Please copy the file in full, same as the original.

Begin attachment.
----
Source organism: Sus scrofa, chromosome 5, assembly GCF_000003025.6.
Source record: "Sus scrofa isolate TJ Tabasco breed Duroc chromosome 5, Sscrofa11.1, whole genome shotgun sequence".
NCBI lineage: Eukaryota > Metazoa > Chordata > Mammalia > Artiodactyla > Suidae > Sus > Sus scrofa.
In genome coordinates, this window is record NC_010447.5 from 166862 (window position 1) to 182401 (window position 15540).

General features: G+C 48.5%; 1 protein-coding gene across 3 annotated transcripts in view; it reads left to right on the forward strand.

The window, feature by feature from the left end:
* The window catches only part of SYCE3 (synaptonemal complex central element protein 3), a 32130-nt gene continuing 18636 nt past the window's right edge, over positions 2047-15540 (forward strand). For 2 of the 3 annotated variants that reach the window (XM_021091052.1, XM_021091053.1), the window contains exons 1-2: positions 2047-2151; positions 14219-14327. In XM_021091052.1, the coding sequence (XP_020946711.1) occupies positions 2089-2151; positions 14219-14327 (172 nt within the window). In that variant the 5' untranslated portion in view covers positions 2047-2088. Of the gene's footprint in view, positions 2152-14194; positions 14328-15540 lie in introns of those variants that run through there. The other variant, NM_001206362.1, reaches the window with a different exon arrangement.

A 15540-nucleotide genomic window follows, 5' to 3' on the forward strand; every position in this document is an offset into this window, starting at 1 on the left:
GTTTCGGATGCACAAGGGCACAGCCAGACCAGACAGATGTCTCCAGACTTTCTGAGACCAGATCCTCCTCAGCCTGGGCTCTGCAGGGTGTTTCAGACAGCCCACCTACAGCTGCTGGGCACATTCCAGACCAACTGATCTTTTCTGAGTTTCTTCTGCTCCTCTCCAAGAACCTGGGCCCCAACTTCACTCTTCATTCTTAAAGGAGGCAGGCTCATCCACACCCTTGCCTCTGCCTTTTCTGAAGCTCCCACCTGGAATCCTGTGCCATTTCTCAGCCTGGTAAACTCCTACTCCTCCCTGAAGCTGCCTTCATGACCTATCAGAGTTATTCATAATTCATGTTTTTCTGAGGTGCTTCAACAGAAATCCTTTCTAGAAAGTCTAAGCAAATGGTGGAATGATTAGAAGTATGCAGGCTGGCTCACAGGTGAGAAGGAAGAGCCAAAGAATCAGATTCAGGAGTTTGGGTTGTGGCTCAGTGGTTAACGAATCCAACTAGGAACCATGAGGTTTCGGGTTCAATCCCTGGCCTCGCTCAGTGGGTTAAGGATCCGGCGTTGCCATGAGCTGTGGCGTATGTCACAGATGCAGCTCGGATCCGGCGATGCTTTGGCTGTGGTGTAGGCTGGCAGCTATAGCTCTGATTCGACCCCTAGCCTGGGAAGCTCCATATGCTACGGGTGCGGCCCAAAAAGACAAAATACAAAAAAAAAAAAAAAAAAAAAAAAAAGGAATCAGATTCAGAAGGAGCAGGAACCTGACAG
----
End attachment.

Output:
Source organism: Sus scrofa, chromosome 5, assembly GCF_000003025.6.
Source record: "Sus scrofa isolate TJ Tabasco breed Duroc chromosome 5, Sscrofa11.1, whole genome shotgun sequence".
NCBI lineage: Eukaryota > Metazoa > Chordata > Mammalia > Artiodactyla > Suidae > Sus > Sus scrofa.
In genome coordinates, this window is record NC_010447.5 from 166862 (window position 1) to 182401 (window position 15540).

General features: G+C 48.5%; 1 protein-coding gene across 3 annotated transcripts in view; it reads left to right on the forward strand.

The window, feature by feature from the left end:
* The window catches only part of SYCE3 (synaptonemal complex central element protein 3), a 32130-nt gene continuing 18636 nt past the window's right edge, over positions 2047-15540 (forward strand). For 2 of the 3 annotated variants that reach the window (XM_021091052.1, XM_021091053.1), the window contains exons 1-2: positions 2047-2151; positions 14219-14327. In XM_021091052.1, the coding sequence (XP_020946711.1) occupies positions 2089-2151; positions 14219-14327 (172 nt within the window). In that variant the 5' untranslated portion in view covers positions 2047-2088. Of the gene's footprint in view, positions 2152-14194; positions 14328-15540 lie in introns of those variants that run through there. The other variant, NM_001206362.1, reaches the window with a different exon arrangement.

A 15540-nucleotide genomic window follows, 5' to 3' on the forward strand; every position in this document is an offset into this window, starting at 1 on the left:
GTTTCGGATGCACAAGGGCACAGCCAGACCAGACAGATGTCTCCAGACTTTCTGAGACCAGATCCTCCTCAGCCTGGGCTCTGCAGGGTGTTTCAGACAGCCCACCTACAGCTGCTGGGCACATTCCAGACCAACTGATCTTTTCTGAGTTTCTTCTGCTCCTCTCCAAGAACCTGGGCCCCAACTTCACTCTTCATTCTTAAAGGAGGCAGGCTCATCCACACCCTTGCCTCTGCCTTTTCTGAAGCTCCCACCTGGAATCCTGTGCCATTTCTCAGCCTGGTAAACTCCTACTCCTCCCTGAAGCTGCCTTCATGACCTATCAGAGTTATTCATAATTCATGTTTTTCTGAGGTGCTTCAACAGAAATCCTTTCTAGAAAGTCTAAGCAAATGGTGGAATGATTAGAAGTATGCAGGCTGGCTCACAGGTGAGAAGGAAGAGCCAAAGAATCAGATTCAGGAGTTTGGGTTGTGGCTCAGTGGTTAACGAATCCAACTAGGAACCATGAGGTTTCGGGTTCAATCCCTGGCCTCGCTCAGTGGGTTAAGGATCCGGCGTTGCCATGAGCTGTGGCGTATGTCACAGATGCAGCTCGGATCCGGCGATGCTTTGGCTGTGGTGTAGGCTGGCAGCTATAGCTCTGATTCGACCCCTAGCCTGGGAAGCTCCATATGCTACGGGTGCGGCCCAAAAAGACAAAATACAAAAAAAAAAAAAAAAAAAAAAAAAAGGAATCAGATTCAGAAGGAGCAGGAACCTGACAG